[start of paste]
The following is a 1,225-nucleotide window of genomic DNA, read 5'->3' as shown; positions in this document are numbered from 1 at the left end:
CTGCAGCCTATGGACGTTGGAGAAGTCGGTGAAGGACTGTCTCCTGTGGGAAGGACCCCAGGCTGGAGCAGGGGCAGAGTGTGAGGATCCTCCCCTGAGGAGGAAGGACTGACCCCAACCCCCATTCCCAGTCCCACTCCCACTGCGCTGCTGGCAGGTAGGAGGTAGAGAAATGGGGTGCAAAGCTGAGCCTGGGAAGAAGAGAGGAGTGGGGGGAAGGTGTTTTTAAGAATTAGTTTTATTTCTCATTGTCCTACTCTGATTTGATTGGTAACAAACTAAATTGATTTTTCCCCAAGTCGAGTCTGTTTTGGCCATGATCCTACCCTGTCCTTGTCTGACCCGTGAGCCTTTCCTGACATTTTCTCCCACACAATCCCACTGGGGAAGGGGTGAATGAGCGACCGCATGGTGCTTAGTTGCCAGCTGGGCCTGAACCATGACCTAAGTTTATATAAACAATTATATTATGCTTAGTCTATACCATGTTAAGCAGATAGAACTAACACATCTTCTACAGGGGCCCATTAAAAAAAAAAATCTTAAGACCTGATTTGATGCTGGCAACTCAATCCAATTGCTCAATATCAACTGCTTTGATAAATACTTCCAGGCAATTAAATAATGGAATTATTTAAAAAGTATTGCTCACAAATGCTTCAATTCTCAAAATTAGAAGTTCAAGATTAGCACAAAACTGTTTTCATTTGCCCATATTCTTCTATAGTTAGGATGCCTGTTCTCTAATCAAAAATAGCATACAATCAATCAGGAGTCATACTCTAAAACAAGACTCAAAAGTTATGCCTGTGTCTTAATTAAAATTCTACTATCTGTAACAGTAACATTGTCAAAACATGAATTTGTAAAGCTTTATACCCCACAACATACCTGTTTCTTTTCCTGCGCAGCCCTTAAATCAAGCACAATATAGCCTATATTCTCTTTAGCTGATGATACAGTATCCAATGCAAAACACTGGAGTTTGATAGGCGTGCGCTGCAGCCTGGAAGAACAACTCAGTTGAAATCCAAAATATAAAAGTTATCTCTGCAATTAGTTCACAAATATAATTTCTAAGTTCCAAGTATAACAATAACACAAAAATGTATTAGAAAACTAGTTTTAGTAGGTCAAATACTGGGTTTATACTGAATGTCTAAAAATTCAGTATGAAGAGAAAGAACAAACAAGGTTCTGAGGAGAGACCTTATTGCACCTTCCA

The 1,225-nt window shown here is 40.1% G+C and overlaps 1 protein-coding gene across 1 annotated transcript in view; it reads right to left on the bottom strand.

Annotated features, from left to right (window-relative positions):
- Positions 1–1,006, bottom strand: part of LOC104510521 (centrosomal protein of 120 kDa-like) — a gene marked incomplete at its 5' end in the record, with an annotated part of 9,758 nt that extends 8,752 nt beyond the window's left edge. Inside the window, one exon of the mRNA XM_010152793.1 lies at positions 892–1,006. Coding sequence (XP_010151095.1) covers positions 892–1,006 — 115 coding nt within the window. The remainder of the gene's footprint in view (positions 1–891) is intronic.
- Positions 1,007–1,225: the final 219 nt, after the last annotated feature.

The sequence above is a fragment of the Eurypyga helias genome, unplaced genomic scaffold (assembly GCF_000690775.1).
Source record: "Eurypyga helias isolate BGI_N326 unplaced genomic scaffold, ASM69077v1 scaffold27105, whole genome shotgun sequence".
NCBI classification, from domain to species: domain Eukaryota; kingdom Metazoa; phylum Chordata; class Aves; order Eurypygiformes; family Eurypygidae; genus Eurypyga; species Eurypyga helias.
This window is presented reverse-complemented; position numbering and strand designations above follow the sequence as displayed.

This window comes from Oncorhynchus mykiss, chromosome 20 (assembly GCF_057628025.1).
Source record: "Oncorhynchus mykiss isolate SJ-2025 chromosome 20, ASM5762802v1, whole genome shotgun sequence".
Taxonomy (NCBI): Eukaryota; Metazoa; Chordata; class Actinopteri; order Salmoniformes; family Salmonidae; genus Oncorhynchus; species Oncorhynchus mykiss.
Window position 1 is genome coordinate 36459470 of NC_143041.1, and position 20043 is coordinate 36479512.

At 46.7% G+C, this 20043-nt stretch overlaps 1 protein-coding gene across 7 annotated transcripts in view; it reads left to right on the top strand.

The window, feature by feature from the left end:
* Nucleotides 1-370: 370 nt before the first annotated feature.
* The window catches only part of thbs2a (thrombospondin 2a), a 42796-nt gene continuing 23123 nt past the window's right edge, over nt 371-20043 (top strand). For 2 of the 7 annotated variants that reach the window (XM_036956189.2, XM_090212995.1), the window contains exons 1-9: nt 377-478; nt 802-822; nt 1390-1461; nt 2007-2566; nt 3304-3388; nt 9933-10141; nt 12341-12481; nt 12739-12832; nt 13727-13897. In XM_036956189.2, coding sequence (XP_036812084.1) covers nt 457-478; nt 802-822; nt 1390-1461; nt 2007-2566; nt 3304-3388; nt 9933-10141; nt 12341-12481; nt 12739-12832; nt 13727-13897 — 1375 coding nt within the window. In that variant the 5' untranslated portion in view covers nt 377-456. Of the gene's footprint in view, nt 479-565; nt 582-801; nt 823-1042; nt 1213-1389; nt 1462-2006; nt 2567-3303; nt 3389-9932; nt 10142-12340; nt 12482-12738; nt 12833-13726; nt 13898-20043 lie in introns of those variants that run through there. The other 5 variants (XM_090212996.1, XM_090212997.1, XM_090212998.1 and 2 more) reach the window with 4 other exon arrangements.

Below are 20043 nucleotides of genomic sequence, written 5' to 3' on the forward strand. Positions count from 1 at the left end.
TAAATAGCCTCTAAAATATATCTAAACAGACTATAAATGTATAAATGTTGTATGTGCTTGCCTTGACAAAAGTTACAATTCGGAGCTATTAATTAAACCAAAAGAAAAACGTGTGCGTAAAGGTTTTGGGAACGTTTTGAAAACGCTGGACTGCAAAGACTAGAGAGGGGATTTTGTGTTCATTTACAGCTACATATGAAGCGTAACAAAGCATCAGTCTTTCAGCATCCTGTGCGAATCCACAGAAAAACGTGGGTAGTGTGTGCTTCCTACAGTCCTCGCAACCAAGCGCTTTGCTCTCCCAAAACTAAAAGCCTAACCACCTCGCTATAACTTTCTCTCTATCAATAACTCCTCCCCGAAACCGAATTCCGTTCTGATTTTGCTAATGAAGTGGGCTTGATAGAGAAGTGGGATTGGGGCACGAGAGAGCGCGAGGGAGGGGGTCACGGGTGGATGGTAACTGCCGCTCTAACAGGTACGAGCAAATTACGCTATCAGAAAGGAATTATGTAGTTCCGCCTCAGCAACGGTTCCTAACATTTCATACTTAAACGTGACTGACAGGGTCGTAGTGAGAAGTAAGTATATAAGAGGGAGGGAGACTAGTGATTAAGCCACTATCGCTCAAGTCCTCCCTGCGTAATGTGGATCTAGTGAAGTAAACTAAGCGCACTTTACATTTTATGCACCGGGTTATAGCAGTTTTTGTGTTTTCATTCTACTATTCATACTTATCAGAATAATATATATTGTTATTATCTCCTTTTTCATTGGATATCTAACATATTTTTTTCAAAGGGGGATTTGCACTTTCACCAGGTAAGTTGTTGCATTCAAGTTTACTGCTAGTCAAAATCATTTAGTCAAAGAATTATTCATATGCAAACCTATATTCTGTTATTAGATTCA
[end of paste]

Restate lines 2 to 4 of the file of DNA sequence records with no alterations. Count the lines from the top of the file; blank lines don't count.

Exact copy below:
CTGCAGCCTATGGACGTTGGAGAAGTCGGTGAAGGACTGTCTCCTGTGGGAAGGACCCCAGGCTGGAGCAGGGGCAGAGTGTGAGGATCCTCCCCTGAGGAGGAAGGACTGACCCCAACCCCCATTCCCAGTCCCACTCCCACTGCGCTGCTGGCAGGTAGGAGGTAGAGAAATGGGGTGCAAAGCTGAGCCTGGGAAGAAGAGAGGAGTGGGGGGAAGGTGTTTTTAAGAATTAGTTTTATTTCTCATTGTCCTACTCTGATTTGATTGGTAACAAACTAAATTGATTTTTCCCCAAGTCGAGTCTGTTTTGGCCATGATCCTACCCTGTCCTTGTCTGACCCGTGAGCCTTTCCTGACATTTTCTCCCACACAATCCCACTGGGGAAGGGGTGAATGAGCGACCGCATGGTGCTTAGTTGCCAGCTGGGCCTGAACCATGACCTAAGTTTATATAAACAATTATATTATGCTTAGTCTATACCATGTTAAGCAGATAGAACTAACACATCTTCTACAGGGGCCCATTAAAAAAAAAAATCTTAAGACCTGATTTGATGCTGGCAACTCAATCCAATTGCTCAATATCAACTGCTTTGATAAATACTTCCAGGCAATTAAATAATGGAATTATTTAAAAAGTATTGCTCACAAATGCTTCAATTCTCAAAATTAGAAGTTCAAGATTAGCACAAAACTGTTTTCATTTGCCCATATTCTTCTATAGTTAGGATGCCTGTTCTCTAATCAAAAATAGCATACAATCAATCAGGAGTCATACTCTAAAACAAGACTCAAAAGTTATGCCTGTGTCTTAATTAAAATTCTACTATCTGTAACAGTAACATTGTCAAAACATGAATTTGTAAAGCTTTATACCCCACAACATACCTGTTTCTTTTCCTGCGCAGCCCTTAAATCAAGCACAATATAGCCTATATTCTCTTTAGCTGATGATACAGTATCCAATGCAAAACACTGGAGTTTGATAGGCGTGCGCTGCAGCCTGGAAGAACAACTCAGTTGAAATCCAAAATATAAAAGTTATCTCTGCAATTAGTTCACAAATATAATTTCTAAGTTCCAAGTATAACAATAACACAAAAATGTATTAGAAAACTAGTTTTAGTAGGTCAAATACTGGGTTTATACTGAATGTCTAAAAATTCAGTATGAAGAGAAAGAACAAACAAGGTTCTGAGGAGAGACCTTATTGCACCTTCCA

The 1,225-nt window shown here is 40.1% G+C and overlaps 1 protein-coding gene across 1 annotated transcript in view; it reads right to left on the bottom strand.

Annotated features, from left to right (window-relative positions):